Oswald had tilled the fields around his home for almost five decades. Over those long years of honest toil he saw his home grow from a pitiful hamlet to a prosperous village. There was always a flock of newborns each year, their squalling cries disturbing his sleep.
But Oswald did not mind. His family was old Saxon stock, they had been warriors in their time. As far as he was concerned, his ancestors tilled the fields for their descendants to enjoy the bounty they produced. He was an honest man and a strong man.
Even so, his blood chilled in fear when he heard the garbled cries of the lad running through the village. It was the depth of night when even the wolves retreated to their dens. The cries rose again, carrying swift and far on the silent, still air.
‘Murderers! Villains! Help!’
He raced out of the cottage, leaving his ageing wife with a swift kiss on her pale cheek. The village had emptied onto the small common of green pasture, grey in the midnight darkness. Every man among them was armed with hoe, scythe, hammer and axe. They were many, but each showed terror on his face.
There had been foul rumours touching the fringes of their small village these past days. Rumours of wickedness, the Devil’s minions at large in the country.
‘What is it, boy?’ Oswald asked, cornering the babbling youth who they had set to watch the fields by night. ‘Is it thieves, bandits, Frenchmen?’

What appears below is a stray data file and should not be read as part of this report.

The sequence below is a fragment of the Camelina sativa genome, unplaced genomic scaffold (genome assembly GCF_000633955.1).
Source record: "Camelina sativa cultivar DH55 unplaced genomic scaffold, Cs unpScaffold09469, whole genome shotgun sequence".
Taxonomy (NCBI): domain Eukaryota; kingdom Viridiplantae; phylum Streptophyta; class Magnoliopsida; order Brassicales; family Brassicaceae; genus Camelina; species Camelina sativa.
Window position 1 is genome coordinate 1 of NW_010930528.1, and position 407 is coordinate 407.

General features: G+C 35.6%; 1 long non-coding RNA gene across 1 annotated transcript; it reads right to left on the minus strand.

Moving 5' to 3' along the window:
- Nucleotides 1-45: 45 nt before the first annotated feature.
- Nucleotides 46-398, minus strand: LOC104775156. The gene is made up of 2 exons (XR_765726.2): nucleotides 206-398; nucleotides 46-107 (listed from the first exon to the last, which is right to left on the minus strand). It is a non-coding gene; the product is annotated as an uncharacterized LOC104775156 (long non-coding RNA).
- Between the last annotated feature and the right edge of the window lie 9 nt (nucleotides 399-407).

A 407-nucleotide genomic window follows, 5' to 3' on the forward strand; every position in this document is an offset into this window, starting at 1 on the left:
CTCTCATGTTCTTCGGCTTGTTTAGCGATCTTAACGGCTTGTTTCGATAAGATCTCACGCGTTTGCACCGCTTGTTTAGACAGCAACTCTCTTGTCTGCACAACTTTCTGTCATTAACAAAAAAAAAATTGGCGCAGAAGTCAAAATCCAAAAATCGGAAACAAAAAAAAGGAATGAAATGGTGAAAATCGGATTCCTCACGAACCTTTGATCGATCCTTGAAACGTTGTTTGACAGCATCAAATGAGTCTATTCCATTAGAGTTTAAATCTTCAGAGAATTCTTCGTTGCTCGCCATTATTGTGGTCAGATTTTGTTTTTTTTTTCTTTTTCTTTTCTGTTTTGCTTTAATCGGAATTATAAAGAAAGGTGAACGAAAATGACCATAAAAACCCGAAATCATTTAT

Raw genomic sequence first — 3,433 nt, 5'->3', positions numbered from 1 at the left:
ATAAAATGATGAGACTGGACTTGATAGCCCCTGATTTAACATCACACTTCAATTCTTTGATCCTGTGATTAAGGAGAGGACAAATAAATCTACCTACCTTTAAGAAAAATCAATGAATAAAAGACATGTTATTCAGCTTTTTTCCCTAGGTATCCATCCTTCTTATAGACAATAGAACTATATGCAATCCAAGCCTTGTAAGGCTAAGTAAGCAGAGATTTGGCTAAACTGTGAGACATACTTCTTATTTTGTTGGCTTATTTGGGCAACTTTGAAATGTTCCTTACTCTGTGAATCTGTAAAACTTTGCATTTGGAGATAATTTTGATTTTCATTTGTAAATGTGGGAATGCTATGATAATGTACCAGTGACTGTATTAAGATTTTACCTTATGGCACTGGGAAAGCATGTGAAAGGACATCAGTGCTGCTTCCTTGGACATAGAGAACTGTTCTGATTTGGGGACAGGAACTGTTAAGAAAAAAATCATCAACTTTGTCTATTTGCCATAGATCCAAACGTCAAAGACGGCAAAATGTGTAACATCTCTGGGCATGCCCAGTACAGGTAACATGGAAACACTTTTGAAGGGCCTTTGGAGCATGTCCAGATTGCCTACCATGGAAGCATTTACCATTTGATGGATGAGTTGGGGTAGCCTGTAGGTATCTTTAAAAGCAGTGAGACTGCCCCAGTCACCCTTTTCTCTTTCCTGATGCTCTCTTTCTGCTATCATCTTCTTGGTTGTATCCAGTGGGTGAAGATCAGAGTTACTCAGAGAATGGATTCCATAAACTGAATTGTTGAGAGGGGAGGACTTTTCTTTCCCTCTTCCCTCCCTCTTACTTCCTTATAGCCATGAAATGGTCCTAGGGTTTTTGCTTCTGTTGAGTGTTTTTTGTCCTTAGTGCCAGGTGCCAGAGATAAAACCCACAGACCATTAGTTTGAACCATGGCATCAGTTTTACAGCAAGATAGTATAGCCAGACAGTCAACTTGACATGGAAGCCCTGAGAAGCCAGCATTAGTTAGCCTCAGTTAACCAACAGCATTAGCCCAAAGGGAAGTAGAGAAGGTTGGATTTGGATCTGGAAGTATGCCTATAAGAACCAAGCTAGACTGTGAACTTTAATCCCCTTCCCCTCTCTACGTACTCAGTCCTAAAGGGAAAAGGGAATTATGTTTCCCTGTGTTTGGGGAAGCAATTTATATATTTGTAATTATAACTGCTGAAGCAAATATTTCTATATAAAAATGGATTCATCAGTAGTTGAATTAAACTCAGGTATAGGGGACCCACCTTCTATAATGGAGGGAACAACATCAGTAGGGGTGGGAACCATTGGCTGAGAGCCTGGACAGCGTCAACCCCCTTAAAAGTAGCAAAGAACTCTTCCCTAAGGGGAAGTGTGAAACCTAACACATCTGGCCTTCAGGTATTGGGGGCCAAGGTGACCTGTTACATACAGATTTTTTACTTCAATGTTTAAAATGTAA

The lad gasped for breath and snuffled, wiping away loose tears with the grimy sleeve of his tunic. ‘Yes, mister Oswald.’
‘Yes to which?’ He slapped the boy and the youth wailed in shocked pain.
‘All of those, mister, and worse. It’s them!’
‘Who, you damned fool?’
But he knew before the boy even spoke the name. Oswald felt it in the chill which sapped the strength from his broad shoulders, saw it in the slithering arms of grey mist creeping through the village. Terror wrapped their homes in its bitterly cold embrace. The Devil’s work.
‘It’s the Black Two,’ the boy said, his voice falling to a hushed whimper.
Mutters of fear, shouts of anger. The crowd erupted around him and voiced their terrified rage. Oswald held up his muscular arm for calm and the villagers fell silent. Not one of them met his eye, every glistening orb fixed on the far end of the common.
Oswald turned and saw them. The Black Two. A pair of indistinct shapes stalking out of the mist and darkness. Their bodies wrapped in black leather, chainmail shining on the breast of a tall warrior. Cruel weapons held firm in their hands.
‘They’re coming,’ Oswald whispered as the last trace of trembling courage fled from his body. ‘God help us.’